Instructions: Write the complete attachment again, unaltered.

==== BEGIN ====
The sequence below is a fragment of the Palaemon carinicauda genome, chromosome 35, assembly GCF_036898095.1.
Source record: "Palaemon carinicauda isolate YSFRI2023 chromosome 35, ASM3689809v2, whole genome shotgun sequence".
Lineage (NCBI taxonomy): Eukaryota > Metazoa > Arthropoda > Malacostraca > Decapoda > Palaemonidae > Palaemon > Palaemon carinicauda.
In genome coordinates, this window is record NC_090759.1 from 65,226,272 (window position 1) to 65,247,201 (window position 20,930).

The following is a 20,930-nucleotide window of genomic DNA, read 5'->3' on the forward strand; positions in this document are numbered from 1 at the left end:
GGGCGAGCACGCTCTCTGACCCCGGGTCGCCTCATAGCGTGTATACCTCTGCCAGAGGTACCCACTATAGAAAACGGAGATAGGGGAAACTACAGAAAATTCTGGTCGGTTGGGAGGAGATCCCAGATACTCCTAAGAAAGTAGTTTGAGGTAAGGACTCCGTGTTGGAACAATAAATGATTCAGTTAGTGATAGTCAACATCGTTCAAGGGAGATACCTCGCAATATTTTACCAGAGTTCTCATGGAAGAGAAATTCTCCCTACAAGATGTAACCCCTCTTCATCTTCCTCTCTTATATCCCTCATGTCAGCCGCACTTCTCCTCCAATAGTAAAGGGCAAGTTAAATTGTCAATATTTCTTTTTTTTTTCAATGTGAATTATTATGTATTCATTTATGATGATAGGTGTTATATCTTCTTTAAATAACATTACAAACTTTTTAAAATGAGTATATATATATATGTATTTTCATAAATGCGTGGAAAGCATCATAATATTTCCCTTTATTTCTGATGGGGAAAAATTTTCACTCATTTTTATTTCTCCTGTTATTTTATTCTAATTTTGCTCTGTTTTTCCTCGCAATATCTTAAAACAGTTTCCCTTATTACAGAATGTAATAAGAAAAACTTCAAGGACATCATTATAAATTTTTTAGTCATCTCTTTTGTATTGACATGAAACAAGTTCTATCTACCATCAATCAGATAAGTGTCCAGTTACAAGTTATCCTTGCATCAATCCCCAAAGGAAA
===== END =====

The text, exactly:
The sequence below is a fragment of the Palaemon carinicauda genome, chromosome 35, assembly GCF_036898095.1.
Source record: "Palaemon carinicauda isolate YSFRI2023 chromosome 35, ASM3689809v2, whole genome shotgun sequence".
Lineage (NCBI taxonomy): Eukaryota > Metazoa > Arthropoda > Malacostraca > Decapoda > Palaemonidae > Palaemon > Palaemon carinicauda.
In genome coordinates, this window is record NC_090759.1 from 65,226,272 (window position 1) to 65,247,201 (window position 20,930).

The following is a 20,930-nucleotide window of genomic DNA, read 5'->3' on the forward strand; positions in this document are numbered from 1 at the left end:
GGGCGAGCACGCTCTCTGACCCCGGGTCGCCTCATAGCGTGTATACCTCTGCCAGAGGTACCCACTATAGAAAACGGAGATAGGGGAAACTACAGAAAATTCTGGTCGGTTGGGAGGAGATCCCAGATACTCCTAAGAAAGTAGTTTGAGGTAAGGACTCCGTGTTGGAACAATAAATGATTCAGTTAGTGATAGTCAACATCGTTCAAGGGAGATACCTCGCAATATTTTACCAGAGTTCTCATGGAAGAGAAATTCTCCCTACAAGATGTAACCCCTCTTCATCTTCCTCTCTTATATCCCTCATGTCAGCCGCACTTCTCCTCCAATAGTAAAGGGCAAGTTAAATTGTCAATATTTCTTTTTTTTTTCAATGTGAATTATTATGTATTCATTTATGATGATAGGTGTTATATCTTCTTTAAATAACATTACAAACTTTTTAAAATGAGTATATATATATATGTATTTTCATAAATGCGTGGAAAGCATCATAATATTTCCCTTTATTTCTGATGGGGAAAAATTTTCACTCATTTTTATTTCTCCTGTTATTTTATTCTAATTTTGCTCTGTTTTTCCTCGCAATATCTTAAAACAGTTTCCCTTATTACAGAATGTAATAAGAAAAACTTCAAGGACATCATTATAAATTTTTTAGTCATCTCTTTTGTATTGACATGAAACAAGTTCTATCTACCATCAATCAGATAAGTGTCCAGTTACAAGTTATCCTTGCATCAATCCCCAAAGGAAA